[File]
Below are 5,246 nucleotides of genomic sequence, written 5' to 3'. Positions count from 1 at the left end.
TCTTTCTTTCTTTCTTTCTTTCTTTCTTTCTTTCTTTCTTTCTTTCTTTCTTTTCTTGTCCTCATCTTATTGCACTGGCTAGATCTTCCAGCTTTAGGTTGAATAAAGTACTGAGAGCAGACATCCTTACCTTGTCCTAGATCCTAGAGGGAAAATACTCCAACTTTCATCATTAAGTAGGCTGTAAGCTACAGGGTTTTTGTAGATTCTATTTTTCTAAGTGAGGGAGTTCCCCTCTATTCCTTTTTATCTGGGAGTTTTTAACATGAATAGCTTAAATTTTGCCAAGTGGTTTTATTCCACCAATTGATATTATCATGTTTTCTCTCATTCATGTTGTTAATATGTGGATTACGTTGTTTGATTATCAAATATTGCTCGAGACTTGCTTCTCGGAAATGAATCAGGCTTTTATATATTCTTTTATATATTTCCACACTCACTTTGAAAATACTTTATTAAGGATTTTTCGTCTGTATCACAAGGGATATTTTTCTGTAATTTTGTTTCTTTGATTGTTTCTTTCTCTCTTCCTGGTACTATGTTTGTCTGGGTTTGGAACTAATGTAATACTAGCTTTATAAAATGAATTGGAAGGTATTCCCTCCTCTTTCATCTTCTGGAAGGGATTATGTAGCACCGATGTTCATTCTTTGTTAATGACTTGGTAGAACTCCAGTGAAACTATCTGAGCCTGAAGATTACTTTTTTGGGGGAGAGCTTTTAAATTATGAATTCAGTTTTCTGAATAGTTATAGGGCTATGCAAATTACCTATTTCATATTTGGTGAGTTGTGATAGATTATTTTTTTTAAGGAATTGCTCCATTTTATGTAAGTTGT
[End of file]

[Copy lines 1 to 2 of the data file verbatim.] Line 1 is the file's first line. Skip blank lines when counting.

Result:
Below are 5,246 nucleotides of genomic sequence, written 5' to 3'. Positions count from 1 at the left end.
TCTTTCTTTCTTTCTTTCTTTCTTTCTTTCTTTCTTTCTTTCTTTCTTTCTTTTCTTGTCCTCATCTTATTGCACTGGCTAGATCTTCCAGCTTTAGGTTGAATAAAGTACTGAGAGCAGACATCCTTACCTTGTCCTAGATCCTAGAGGGAAAATACTCCAACTTTCATCATTAAGTAGGCTGTAAGCTACAGGGTTTTTGTAGATTCTATTTTTCTAAGTGAGGGAGTTCCCCTCTATTCCTTTTTATCTGGGAGTTTTTAACATGAATAGCTTAAATTTTGCCAAGTGGTTTTATTCCACCAATTGATATTATCATGTTTTCTCTCATTCATGTTGTTAATATGTGGATTACGTTGTTTGATTATCAAATATTGCTCGAGACTTGCTTCTCGGAAATGAATCAGGCTTTTATATATTCTTTTATATATTTCCACACTCACTTTGAAAATACTTTATTAAGGATTTTTCGTCTGTATCACAAGGGATATTTTTCTGTAATTTTGTTTCTTTGATTGTTTCTTTCTCTCTTCCTGGTACTATGTTTGTCTGGGTTTGGAACTAATGTAATACTAGCTTTATAAAATGAATTGGAAGGTATTCCCTCCTCTTTCATCTTCTGGAAGGGATTATGTAGCACCGATGTTCATTCTTTGTTAATGACTTGGTAGAACTCCAGTGAAACTATCTGAGCCTGAAGATTACTTTTTTGGGGGAGAGCTTTTAAATTATGAATTCAGTTTTCTGAATAGTTATAGGGCTATGCAAATTACCTATTTCATATTTGGTGAGTTGTGATAGATTATTTTTTTTAAGGAATTGCTCCATTTTATGTAAGTTGT